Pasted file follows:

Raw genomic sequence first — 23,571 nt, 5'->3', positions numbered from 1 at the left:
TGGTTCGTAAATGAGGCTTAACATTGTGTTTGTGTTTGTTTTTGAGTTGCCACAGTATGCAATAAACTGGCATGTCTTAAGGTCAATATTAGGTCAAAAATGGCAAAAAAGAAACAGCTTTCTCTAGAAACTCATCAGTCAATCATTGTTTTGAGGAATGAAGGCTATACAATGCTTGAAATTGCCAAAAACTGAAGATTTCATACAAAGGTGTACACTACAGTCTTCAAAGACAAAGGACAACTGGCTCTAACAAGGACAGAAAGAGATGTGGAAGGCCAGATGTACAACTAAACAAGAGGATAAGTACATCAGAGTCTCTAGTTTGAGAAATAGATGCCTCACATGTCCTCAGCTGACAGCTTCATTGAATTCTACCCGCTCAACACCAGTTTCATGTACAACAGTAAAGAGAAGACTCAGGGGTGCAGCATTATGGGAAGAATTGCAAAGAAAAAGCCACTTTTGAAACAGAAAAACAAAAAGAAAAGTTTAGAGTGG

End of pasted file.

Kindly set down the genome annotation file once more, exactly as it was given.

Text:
Raw genomic sequence first — 23,571 nt, 5'->3', positions numbered from 1 at the left:
TGGTTCGTAAATGAGGCTTAACATTGTGTTTGTGTTTGTTTTTGAGTTGCCACAGTATGCAATAAACTGGCATGTCTTAAGGTCAATATTAGGTCAAAAATGGCAAAAAAGAAACAGCTTTCTCTAGAAACTCATCAGTCAATCATTGTTTTGAGGAATGAAGGCTATACAATGCTTGAAATTGCCAAAAACTGAAGATTTCATACAAAGGTGTACACTACAGTCTTCAAAGACAAAGGACAACTGGCTCTAACAAGGACAGAAAGAGATGTGGAAGGCCAGATGTACAACTAAACAAGAGGATAAGTACATCAGAGTCTCTAGTTTGAGAAATAGATGCCTCACATGTCCTCAGCTGACAGCTTCATTGAATTCTACCCGCTCAACACCAGTTTCATGTACAACAGTAAAGAGAAGACTCAGGGGTGCAGCATTATGGGAAGAATTGCAAAGAAAAAGCCACTTTTGAAACAGAAAAACAAAAAGAAAAGTTTAGAGTGG